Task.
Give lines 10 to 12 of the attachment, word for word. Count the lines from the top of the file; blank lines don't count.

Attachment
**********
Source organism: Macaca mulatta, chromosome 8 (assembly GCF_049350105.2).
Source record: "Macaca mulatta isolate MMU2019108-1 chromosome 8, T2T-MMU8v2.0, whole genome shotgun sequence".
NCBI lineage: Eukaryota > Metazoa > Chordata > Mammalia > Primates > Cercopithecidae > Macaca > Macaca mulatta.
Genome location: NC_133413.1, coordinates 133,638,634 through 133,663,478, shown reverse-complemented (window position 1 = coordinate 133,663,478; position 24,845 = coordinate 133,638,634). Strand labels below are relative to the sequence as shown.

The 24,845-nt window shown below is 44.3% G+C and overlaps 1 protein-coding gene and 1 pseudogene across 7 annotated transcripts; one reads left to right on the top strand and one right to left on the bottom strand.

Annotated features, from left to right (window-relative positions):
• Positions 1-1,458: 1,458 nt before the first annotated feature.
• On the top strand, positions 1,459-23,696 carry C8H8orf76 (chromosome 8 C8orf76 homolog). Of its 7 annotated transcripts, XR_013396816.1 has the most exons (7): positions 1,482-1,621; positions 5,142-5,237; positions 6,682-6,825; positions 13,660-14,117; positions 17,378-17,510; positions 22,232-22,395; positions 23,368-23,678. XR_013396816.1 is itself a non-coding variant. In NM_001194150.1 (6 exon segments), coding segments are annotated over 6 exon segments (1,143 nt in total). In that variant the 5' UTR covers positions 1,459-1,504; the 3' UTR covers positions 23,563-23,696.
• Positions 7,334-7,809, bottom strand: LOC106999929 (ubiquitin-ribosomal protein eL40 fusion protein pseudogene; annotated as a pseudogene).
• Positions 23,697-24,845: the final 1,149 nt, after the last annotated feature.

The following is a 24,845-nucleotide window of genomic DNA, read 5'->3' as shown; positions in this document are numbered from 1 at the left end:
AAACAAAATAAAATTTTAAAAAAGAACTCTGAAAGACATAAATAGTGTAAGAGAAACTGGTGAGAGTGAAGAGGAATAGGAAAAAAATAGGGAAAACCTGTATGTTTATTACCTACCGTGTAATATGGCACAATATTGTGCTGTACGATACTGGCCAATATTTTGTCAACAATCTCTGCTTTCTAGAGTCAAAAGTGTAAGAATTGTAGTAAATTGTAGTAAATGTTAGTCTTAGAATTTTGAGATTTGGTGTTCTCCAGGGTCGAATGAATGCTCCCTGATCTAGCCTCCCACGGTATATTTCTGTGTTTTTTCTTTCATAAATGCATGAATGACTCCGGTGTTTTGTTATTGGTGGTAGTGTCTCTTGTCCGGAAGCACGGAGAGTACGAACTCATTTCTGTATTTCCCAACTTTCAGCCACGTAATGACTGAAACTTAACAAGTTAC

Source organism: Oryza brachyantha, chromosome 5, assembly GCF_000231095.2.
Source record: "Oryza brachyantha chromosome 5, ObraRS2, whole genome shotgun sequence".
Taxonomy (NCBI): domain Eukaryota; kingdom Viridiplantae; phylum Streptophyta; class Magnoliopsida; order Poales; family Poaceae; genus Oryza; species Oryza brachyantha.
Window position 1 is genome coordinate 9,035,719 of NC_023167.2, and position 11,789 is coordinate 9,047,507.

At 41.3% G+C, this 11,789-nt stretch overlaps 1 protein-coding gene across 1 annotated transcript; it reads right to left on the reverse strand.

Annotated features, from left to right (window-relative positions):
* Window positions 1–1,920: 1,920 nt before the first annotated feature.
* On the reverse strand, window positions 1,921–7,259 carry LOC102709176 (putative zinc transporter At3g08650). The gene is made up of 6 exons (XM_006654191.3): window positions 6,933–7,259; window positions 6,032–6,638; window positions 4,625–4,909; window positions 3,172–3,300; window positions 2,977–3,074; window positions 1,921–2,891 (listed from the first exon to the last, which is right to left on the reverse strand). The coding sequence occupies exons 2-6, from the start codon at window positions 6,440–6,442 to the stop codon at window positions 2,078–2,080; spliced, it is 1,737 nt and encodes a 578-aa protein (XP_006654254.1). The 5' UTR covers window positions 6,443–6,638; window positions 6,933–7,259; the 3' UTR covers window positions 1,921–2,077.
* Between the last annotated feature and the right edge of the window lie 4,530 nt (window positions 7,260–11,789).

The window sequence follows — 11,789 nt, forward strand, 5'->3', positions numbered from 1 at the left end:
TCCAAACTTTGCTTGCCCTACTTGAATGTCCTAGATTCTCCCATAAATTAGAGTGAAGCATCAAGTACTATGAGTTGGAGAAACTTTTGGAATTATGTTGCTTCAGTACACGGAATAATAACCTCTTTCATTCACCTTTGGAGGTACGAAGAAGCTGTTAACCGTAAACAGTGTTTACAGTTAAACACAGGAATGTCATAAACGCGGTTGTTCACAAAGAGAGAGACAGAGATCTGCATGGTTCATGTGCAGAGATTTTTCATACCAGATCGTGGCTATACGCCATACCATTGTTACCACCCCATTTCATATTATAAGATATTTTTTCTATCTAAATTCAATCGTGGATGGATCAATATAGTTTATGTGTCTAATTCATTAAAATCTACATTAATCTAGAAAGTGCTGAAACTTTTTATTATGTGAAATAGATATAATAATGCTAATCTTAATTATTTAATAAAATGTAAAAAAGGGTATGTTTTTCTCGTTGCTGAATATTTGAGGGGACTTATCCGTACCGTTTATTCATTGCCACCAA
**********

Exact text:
• Positions 23,697-24,845: the final 1,149 nt, after the last annotated feature.

The following is a 24,845-nucleotide window of genomic DNA, read 5'->3' as shown; positions in this document are numbered from 1 at the left end:
AAACAAAATAAAATTTTAAAAAAGAACTCTGAAAGACATAAATAGTGTAAGAGAAACTGGTGAGAGTGAAGAGGAATAGGAAAAAAATAGGGAAAACCTGTATGTTTATTACCTACCGTGTAATATGGCACAATATTGTGCTGTACGATACTGGCCAATATTTTGTCAACAATCTCTGCTTTCTAGAGTCAAAAGTGTAAGAATTGTAGTAAATTGTAGTAAATGTTAGTCTTAGAATTTTGAGATTTGGTGTTCTCCAGGGTCGAATGAATGCTCCCTGATCTAGCCTCCCACGGTATATTTCTGTGTTTTTTCTTTCATAAATGCATGAATGACTCCGGTGTTTTGTTATTGGTGGTAGTGTCTCTTGTCCGGAAGCACGGAGAGTACGAACTCATTTCTGTATTTCCCAACTTTCAGCCACGTAATGACTGAAACTTAACAAGTTAC